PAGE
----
As far as I can tell – at this point in time nothing has been proved against Jimmy Savile, Kevin Spacey, Woody Allen, James Levine, Harvey Weinstein, Louis CK and many others.

So – in law and supposedly IRL – these guys are safe and innocent until a jury decides guilt. Right?

 

Stroke!

It was a perfect storm.

In the run-up to Christmas break, everyone was busy and self-absorbed. I stopped shaving and soon a beard was evident. Then there was the festive break, during which my beard flourished.

I ate too much and drank too much and did not exercise enough during the festive break, so I resolved to lose weight in the New Year — much like everyone else.

I returned to the office with a beard and on a diet.

Over January I lost over 5kg by skipping bread, potatoes, and alcohol. (protip)

On the last day of January, I shaved off my beard. That was when the problems started. I woke up on 1st February with a crick on my neck. It was very painful and I had to tilt my head to the left to gain pain relief.

I now think it was the head tilt, the beard loss and the weight loss – whatever it was, my client looked at me and freaked out.

“Do you feel alright, Dave?”

“Yeah, why?”

“Come with me”

I followed him to the main boardroom where a meeting was going on.

“Sorry guys, sorry to interrupt, but look at Dave – what do you think?”

I stood there, ignominiously, as people stared at my face, intently, deliberately and solemnly.

“Oh dear!”

“Not good”

“Get him to hospital”

My eyes widened.

Suddenly I was told to go straight to the nearest hospital. I was also told to leave my car and they got a colleague to drive me to the hospital right away and without delay.

Scary. Serious. WTF?

How weird did I feel? Imagine how you would feel. They thought I was having a stroke!

Minutes later, and  I am in the A&E department of Monklands Hospital. I am Whisked into a bay, the curtains were drawn. Blood was drawn too – and a catheter installed in my right hand. I was tested for mental agility, I got an ECG print out, I had a sip test. All sorts of things were done and I was thoroughly checked over.

All in all I was whisked from my desk at 1pm and eventually made it home alive at 8pm. That’s a long, stressful shift. My wife and children arrived to relieve my colleague. And what was the verdict?

I’m OK.

Officially.

Nice to know.

On the other hand, people think I have had a stroke just because I am ugly.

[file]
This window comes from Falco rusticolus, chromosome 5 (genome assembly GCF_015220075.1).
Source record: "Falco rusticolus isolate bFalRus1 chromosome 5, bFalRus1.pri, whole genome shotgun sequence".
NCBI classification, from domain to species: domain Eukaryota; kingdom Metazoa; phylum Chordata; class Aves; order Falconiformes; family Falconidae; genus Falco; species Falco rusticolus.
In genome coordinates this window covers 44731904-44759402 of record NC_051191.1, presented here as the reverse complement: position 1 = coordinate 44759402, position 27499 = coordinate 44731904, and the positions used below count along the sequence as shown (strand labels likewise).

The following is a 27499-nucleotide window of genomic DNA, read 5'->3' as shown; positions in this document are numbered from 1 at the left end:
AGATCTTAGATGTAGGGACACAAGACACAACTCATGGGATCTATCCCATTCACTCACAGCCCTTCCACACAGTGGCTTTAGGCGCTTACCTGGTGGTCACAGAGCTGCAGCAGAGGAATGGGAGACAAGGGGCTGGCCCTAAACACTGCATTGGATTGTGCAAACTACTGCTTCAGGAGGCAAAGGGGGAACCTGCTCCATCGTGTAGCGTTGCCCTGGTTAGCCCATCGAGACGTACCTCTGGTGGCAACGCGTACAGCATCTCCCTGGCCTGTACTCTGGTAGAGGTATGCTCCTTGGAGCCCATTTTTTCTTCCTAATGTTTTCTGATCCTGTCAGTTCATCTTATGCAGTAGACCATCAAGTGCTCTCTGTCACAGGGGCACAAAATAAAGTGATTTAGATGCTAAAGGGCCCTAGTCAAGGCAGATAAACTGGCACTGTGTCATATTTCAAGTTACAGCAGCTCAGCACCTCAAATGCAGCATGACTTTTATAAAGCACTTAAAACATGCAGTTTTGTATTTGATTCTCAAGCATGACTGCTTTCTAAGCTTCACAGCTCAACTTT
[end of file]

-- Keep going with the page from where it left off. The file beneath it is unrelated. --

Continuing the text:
Nice.

Oh My Gawd!

We got a new Mitel phone system installed in the office.

I connected the wires. I logged in. So far so good. I set up 30 odd other phones. I’m a helpful guy.

Then I noticed that I had to set up my voicemail. I pressed the appropriate buttons.

“Input your voicemail password” … Easy – login password 4 digits plus three more as provided in the email.

“Enter your new seven-digit password”… Oops (I wasn’t prepared for replacing the password)… 0000000

“Say your name as you like it to be said”… OK, no problems.

 

“Please say your outgoing message”… So I said “Sorry I am not available – please leave a message and I’ll get back to you as soon as I can”.

That was it. Simple enough – until I noticed that when tested, people calling in only heard: “Sorry I am not available – please leave a message and I’ll get back to you as soon as I can”… not my name. I ought to have said my name in both recordings. Damn.

I tried to erase and re-record the “Sorry I am not available – please leave a message and I’ll get back to you as soon as I can”, but it wouldn’t let me. Never mind.

I overheard a colleague trying to do the same thing I had just done, so I said, “You have to be careful; if you get it wrong, you cannot change it”.

Unknown to me, the daft lassie admin person was in the middle of doing the same thing. When she heard me saying you cannot change the message recorded, she exclaimed, “What? Oh! My! Gawd!”

And this is what was recorded as her outgoing message.

When people call her and get voicemail, they are greeted with, “What? Oh! My! Gawd!”.

And she cannot change it.